Running the SOWH test

Once you have prepared your Mesquite file, you can run the SOWH test.

Make sure the frontmost window contains your model tree, the optimal tree you found from your constrained search.

Then, choose Analysis>SOWH Test... and you will be presented with a series of dialog boxes. In the first dialog box you will choose how to simulate data up the branches of the model tree:

You will generally choose Evolve DNA Characters.

In the second dialog box, you will choose either "Single Stored Probability Model for Simulation" or "Current Probability Model Set (for Simulation)" depending upon whether you want to use the same probability model for all sites (the first choice), or whether you want to assign different probability models to different characters (the second choice, which can be done in the List of Characters window if you choose Columns>Current Probability Models and then use the popup menu at the top of the column that appears to set the models for different characters).

In the example above, we have chosen to use a single stored model, and so Mesquite will then ask which model to use for all sites. In the example file about trachypachids, the model that is stored in the file is called "GTR + G + I", and this is the one we will choose:


Zephyr will then ask for the program that you will use to search for optimal trees. Note that you can choose from various likelihood, parsimony, and distance options. (Even though "RAxML Exporter" is shown in the list below, that choice will not be allowed.)


For speed's sake, in this example we will be choosing RAxML Likelihood.

The next dialog box will be let you choose the core aspects of the SOWH test:

In this dialog box, you can choose to have the observed value of the test statistic calculated, in which case Zephyr will start the test by inferring the optimal constrained tree and the optimal unconstrained tree, and taking the difference between their scores. However, for the trachypachid example, we have already done that, and come up with a value of 33.470202, and so we enter that in the "pre-calculated observed value" box, and choose "use pre-calculated observed value".

In the above dialog box you can select how many simulated matrices to examine (we chose only 4, which is too few - we should do at least 100). We have also chosen to alter the data between the simulation and tree inference phases, so that we can force the simulated matrix to have same pattern of gaps as that in the observed matrix. We will choose a data alterer later. That will be shown below, but before we get to that, there are the remaining items in the bottom of our main SOWH Test Options dialog box.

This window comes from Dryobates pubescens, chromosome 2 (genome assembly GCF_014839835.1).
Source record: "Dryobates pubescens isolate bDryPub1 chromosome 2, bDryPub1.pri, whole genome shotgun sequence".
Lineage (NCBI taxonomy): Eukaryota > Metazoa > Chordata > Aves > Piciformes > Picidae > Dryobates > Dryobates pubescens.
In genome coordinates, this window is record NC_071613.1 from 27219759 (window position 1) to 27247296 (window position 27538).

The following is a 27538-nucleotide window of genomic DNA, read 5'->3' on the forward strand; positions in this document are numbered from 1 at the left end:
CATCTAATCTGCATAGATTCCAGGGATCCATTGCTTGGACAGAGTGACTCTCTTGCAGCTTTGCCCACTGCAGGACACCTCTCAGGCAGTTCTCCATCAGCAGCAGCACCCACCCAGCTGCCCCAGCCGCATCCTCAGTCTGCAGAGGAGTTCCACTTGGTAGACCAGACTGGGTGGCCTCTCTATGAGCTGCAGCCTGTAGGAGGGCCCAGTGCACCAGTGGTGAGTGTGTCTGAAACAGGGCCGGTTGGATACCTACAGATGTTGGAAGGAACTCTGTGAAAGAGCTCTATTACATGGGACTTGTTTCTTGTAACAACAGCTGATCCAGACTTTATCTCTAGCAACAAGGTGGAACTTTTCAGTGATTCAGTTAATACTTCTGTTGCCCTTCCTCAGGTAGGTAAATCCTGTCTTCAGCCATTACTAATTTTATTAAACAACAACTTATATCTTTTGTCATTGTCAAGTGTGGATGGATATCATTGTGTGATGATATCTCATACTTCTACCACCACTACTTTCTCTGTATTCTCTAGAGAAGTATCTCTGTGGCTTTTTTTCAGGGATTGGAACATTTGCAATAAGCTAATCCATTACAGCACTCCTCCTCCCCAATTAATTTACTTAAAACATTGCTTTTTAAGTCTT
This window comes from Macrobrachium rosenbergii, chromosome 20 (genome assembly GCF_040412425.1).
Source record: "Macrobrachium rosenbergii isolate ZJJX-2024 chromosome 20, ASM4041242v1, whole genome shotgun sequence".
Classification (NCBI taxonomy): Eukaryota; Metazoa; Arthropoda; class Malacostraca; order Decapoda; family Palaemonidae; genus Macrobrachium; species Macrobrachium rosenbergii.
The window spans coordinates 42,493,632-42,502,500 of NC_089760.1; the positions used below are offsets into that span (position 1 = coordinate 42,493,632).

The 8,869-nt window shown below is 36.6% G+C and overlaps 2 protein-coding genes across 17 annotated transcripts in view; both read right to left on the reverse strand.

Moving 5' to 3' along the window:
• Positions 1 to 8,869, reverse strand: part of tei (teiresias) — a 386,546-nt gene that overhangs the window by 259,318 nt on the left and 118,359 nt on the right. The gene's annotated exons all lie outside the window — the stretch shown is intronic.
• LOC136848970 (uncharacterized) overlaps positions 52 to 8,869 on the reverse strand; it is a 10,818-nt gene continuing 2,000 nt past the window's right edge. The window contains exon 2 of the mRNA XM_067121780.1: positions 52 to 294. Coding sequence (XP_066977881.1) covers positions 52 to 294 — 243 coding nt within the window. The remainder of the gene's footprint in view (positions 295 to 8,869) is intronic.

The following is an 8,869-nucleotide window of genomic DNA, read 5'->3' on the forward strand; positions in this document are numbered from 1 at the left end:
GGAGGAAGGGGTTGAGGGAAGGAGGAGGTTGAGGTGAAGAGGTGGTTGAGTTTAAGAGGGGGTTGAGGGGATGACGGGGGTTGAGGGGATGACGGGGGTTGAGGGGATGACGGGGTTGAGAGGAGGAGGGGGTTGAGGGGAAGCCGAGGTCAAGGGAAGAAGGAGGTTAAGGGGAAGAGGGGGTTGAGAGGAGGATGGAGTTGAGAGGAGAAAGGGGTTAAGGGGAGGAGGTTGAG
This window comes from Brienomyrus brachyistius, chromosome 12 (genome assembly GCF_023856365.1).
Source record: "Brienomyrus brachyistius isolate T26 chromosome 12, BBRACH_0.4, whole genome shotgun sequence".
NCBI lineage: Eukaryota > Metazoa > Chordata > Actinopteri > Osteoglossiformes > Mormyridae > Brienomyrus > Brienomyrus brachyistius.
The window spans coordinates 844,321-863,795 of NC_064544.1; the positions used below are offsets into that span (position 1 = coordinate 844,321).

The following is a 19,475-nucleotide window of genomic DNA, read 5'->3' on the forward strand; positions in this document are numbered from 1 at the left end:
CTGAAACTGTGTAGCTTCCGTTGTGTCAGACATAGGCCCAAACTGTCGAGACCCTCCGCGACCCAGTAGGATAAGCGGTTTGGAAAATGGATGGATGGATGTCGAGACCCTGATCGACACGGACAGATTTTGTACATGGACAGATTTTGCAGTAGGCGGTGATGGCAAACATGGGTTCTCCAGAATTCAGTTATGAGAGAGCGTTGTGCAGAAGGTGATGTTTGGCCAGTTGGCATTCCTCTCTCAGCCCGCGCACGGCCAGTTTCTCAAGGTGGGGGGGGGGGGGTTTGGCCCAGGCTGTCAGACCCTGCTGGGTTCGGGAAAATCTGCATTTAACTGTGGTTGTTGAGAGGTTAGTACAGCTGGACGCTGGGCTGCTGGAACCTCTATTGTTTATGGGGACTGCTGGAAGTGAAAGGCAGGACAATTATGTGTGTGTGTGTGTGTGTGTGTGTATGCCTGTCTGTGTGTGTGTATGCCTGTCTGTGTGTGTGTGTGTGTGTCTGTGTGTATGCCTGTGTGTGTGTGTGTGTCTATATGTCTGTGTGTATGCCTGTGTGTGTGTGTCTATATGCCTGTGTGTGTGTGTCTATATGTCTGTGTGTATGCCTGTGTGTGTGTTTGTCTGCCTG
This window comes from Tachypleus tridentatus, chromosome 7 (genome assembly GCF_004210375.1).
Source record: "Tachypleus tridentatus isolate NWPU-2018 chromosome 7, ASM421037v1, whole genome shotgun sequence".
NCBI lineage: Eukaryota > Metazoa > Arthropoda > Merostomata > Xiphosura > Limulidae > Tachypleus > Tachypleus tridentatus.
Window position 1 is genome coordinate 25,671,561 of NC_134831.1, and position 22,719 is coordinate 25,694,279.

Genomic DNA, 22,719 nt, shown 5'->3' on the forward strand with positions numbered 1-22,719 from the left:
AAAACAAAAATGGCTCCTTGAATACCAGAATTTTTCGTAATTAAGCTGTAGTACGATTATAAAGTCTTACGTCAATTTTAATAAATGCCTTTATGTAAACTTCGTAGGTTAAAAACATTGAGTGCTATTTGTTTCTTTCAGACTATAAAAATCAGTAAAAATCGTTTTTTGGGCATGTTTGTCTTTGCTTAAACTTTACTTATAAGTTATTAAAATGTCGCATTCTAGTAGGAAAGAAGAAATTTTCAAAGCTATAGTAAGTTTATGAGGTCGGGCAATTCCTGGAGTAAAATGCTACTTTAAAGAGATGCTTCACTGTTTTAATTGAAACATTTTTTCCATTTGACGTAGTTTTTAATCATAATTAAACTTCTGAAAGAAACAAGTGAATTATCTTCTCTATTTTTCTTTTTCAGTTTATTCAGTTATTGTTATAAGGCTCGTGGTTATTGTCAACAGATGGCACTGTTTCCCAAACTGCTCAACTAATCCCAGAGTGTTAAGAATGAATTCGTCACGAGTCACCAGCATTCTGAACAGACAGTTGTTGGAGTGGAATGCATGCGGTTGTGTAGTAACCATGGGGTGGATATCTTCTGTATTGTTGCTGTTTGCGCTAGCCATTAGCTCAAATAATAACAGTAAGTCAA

The remaining items are specific to each tree-inference program, and usually contain some details about the sorts of constraint trees offered by the program. For RAxML, there is an additional option: "use final gamma-based optimized RAxML score". This tells Zephyr to use not the score of the best tree as originally calculated, but as calculated in the secondary pass that RAxML in which it performs a more accurate calculation of the likelihood of the tree (although it unfortunately only does this using a GTR+G model, even if the search was done using a GTR+I+G model).

Once you press OK on the SOWH Test Options dialog box, you will then be asked to choose a name and location for the SOWH report file that will be generated.

Now, back to our choice to alter data between simulating the data and inferring the tree. Although we could chose many options, the one we decided to do is duplicate the pattern of gaps, such that ever cell in the observed matrix that has a gap will also have a gap in the simulated matrix, and so we choose the data alterer "Impose Indel Pattern of Other Matrix":

Zephyr will now present you with the standard dialog boxes for GARLI, RAxML, or PAUP, and allow you to choose the details of the search strategy for finding the optimal tree. Once you have made those choices, it will then ask you about the tree to be used as the constraint tree:


In this case, the tree shown in the window is not the tree to be used as a constraint tree (as that is the model tree, not the constraint tree). In general, you will answer No to this alert so that you can choose the correct tree window containing the constraint tree. For the trachypachid example, that tree window is labelled as "Constraint tree", and so we would choose that:


Once you make that choice, the SOWH test will begin. Mesquite will simulate however many matrices you requested, and for each ask the external program to find the optimal constrained tree, and the optimal unconstrained tree, and take the difference between their scores. This is the test statistic, delta. Zephyr will compare the values of that test statistic across simulated matrices to the observed value, and see what fraction of the simulated delta values are greater than or equal to the observed value of delta, and this will be an estimate of the p-value. It will report the p-value as the test proceeds in a window on the right. Once it has done the replicates you requested, it will ask you if you want to do any more. Once you have decided you have done enough (again, the 4 done in the example is not enough!), then the final results will be displayed to the right of the model tree:


In addition, the SOWH test report will contain all of the details of the analysis. Here is the small test report from the trachypachid example: